David Letterman does a late night talk show. Every night he does five or so minutes of a monologue and a top ten list. For these, his writers probably write thousands of jokes a year, probably tossing them off in a couple of hours using the news around them.
The above is called context. It's something that is important for understanding anything. And it is something that often is forgotten when it comes to any sort of overblown rhetoric like the kind Sarah Palin has been spewing in the week of David Letterman's jokes about her.
Some more context. Alex Rodriquez is a baseball player who has been linked to celebrities in the past, including Madonna and now Kate Hudson. His personal life has been tabloid fodder both in New York (where he plays for the team that Ms. Palin was watching, the Yankees) and beyond.
A little more context. Sarah Palin had a child who was pregnant out of wedlock. During Sarah Palin's campaign, the famous promoter of abstinence and anti-abortion candidate made sure that her pregnant daughter and her apparently unwilling boyfriend were placed front and center at many events. Sarah Palin's daughter Bristol had recently appeared on the cover of People Magazine talking about having a baby and abstinence.
And just a little more context. While the slutty stewardess comment is possibly a cheap sexist joke, it does instantly bring to mind the tightly buttoned up, but sexy look that Palin's aiming for. If you think Letterman's wrong, take a look at this disturbing site I found and tell me Palin's outfits don't have a certain resemblence.
Of course, the problem here is that two tossed off jokes were twisted into much more by a woman who thrives on attention. Sarah Palin took the joke and turned it into an attack on Letterman, essentially calling him a pedophile and condoning rape, something nobody but the emotionally disturbed could get out of the joke. Of course, we could argue that Palin is slow to outrage given the numerous instances that similar jokes were made and Palin said nothing. Perhaps she figured now the timing was right for her to exploit her children a little further to keep her name in the news.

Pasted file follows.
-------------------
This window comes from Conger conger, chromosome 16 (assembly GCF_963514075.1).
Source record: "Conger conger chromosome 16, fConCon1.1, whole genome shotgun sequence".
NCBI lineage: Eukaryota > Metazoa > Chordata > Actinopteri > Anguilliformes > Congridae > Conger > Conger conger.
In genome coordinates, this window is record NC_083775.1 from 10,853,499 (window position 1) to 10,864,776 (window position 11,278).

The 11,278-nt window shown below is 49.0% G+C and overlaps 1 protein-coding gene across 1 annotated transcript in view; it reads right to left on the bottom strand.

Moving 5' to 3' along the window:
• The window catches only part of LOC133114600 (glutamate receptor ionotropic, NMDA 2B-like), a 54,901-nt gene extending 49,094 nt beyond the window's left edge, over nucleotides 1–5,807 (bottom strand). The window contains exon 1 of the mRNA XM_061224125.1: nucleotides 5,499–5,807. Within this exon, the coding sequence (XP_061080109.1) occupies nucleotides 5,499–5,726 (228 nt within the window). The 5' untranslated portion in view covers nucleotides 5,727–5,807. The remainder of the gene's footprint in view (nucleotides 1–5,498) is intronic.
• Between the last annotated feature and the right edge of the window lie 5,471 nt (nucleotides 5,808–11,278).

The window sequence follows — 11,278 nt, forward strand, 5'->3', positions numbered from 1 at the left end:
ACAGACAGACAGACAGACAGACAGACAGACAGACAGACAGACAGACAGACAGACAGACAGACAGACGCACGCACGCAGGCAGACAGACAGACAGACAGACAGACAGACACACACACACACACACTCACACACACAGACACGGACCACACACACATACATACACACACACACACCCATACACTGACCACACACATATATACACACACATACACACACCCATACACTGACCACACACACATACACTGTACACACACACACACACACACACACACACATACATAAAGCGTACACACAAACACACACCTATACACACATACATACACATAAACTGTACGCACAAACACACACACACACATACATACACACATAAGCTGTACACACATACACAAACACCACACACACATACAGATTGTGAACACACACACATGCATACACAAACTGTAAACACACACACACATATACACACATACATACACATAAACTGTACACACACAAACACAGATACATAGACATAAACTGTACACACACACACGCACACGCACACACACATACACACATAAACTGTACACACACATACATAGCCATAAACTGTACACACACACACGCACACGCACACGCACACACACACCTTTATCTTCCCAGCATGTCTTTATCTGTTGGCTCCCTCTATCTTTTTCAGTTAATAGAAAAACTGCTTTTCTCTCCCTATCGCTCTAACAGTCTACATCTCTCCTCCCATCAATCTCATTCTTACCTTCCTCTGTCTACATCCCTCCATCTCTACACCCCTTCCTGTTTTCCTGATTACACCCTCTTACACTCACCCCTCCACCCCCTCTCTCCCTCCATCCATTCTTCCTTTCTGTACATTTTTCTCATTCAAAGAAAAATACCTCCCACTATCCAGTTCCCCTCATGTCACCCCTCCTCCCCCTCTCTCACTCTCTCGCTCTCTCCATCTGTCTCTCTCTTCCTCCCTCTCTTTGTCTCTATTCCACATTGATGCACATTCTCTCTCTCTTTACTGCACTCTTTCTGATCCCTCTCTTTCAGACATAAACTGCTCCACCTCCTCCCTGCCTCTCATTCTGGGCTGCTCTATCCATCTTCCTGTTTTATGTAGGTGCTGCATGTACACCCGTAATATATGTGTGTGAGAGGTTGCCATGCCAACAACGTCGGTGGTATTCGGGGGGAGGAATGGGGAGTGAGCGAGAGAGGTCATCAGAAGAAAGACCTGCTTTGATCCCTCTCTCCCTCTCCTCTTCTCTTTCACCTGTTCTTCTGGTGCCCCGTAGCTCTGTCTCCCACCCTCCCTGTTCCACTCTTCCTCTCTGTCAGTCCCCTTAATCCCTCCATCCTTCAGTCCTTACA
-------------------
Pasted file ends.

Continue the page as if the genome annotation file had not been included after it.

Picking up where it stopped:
The saddest thing here is that we seem to have set a higher standard for the discourse of our late night comedians than we have our politicians and political commentators. Maybe instead of asking for apologies from the people who spend every night trying to make us laugh, we should start demanding them from people like Sarah Palin, Michael Moore, Bill O'Reilly, Glenn Beck, Rush Limbaugh, Ann Coulter, James Carville, Sean Hannity, and the numerous talk shows, news programs, and other media outlets who have turned discussion of real issues and concerns into a series of shouting points aimed at the lowest common denominator.